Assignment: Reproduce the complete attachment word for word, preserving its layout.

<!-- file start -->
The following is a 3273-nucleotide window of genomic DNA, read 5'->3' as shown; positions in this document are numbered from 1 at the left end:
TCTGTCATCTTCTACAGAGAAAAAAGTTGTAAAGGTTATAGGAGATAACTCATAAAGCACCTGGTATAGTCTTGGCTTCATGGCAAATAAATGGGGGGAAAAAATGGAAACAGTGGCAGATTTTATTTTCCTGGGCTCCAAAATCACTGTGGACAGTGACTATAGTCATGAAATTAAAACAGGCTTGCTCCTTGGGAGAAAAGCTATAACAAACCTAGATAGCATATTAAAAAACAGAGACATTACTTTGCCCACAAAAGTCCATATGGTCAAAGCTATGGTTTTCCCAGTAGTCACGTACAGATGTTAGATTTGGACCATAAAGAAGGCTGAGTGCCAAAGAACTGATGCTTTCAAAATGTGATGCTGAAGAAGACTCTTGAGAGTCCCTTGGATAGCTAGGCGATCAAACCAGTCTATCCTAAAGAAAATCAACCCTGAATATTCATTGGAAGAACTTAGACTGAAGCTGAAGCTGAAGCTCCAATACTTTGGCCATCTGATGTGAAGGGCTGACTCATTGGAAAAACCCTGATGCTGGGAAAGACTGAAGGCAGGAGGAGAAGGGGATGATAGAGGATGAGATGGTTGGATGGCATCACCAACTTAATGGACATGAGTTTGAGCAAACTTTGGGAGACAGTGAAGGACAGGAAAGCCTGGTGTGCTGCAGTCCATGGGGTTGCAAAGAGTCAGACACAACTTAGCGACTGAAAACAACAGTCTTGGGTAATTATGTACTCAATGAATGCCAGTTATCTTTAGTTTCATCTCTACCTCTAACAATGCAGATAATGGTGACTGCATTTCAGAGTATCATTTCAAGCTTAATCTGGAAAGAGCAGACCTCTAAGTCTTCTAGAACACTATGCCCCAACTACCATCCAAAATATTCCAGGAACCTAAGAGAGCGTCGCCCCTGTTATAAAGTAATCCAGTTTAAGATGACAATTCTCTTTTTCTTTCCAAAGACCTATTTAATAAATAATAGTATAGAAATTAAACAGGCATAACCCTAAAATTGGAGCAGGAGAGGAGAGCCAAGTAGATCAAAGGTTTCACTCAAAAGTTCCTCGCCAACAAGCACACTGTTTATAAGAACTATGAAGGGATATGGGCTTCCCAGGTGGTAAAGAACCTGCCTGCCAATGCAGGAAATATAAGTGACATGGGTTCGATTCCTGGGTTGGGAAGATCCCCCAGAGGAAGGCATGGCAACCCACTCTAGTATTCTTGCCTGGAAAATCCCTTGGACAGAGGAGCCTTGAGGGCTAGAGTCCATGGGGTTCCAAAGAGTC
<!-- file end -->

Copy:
The following is a 3273-nucleotide window of genomic DNA, read 5'->3' as shown; positions in this document are numbered from 1 at the left end:
TCTGTCATCTTCTACAGAGAAAAAAGTTGTAAAGGTTATAGGAGATAACTCATAAAGCACCTGGTATAGTCTTGGCTTCATGGCAAATAAATGGGGGGAAAAAATGGAAACAGTGGCAGATTTTATTTTCCTGGGCTCCAAAATCACTGTGGACAGTGACTATAGTCATGAAATTAAAACAGGCTTGCTCCTTGGGAGAAAAGCTATAACAAACCTAGATAGCATATTAAAAAACAGAGACATTACTTTGCCCACAAAAGTCCATATGGTCAAAGCTATGGTTTTCCCAGTAGTCACGTACAGATGTTAGATTTGGACCATAAAGAAGGCTGAGTGCCAAAGAACTGATGCTTTCAAAATGTGATGCTGAAGAAGACTCTTGAGAGTCCCTTGGATAGCTAGGCGATCAAACCAGTCTATCCTAAAGAAAATCAACCCTGAATATTCATTGGAAGAACTTAGACTGAAGCTGAAGCTGAAGCTCCAATACTTTGGCCATCTGATGTGAAGGGCTGACTCATTGGAAAAACCCTGATGCTGGGAAAGACTGAAGGCAGGAGGAGAAGGGGATGATAGAGGATGAGATGGTTGGATGGCATCACCAACTTAATGGACATGAGTTTGAGCAAACTTTGGGAGACAGTGAAGGACAGGAAAGCCTGGTGTGCTGCAGTCCATGGGGTTGCAAAGAGTCAGACACAACTTAGCGACTGAAAACAACAGTCTTGGGTAATTATGTACTCAATGAATGCCAGTTATCTTTAGTTTCATCTCTACCTCTAACAATGCAGATAATGGTGACTGCATTTCAGAGTATCATTTCAAGCTTAATCTGGAAAGAGCAGACCTCTAAGTCTTCTAGAACACTATGCCCCAACTACCATCCAAAATATTCCAGGAACCTAAGAGAGCGTCGCCCCTGTTATAAAGTAATCCAGTTTAAGATGACAATTCTCTTTTTCTTTCCAAAGACCTATTTAATAAATAATAGTATAGAAATTAAACAGGCATAACCCTAAAATTGGAGCAGGAGAGGAGAGCCAAGTAGATCAAAGGTTTCACTCAAAAGTTCCTCGCCAACAAGCACACTGTTTATAAGAACTATGAAGGGATATGGGCTTCCCAGGTGGTAAAGAACCTGCCTGCCAATGCAGGAAATATAAGTGACATGGGTTCGATTCCTGGGTTGGGAAGATCCCCCAGAGGAAGGCATGGCAACCCACTCTAGTATTCTTGCCTGGAAAATCCCTTGGACAGAGGAGCCTTGAGGGCTAGAGTCCATGGGGTTCCAAAGAGTC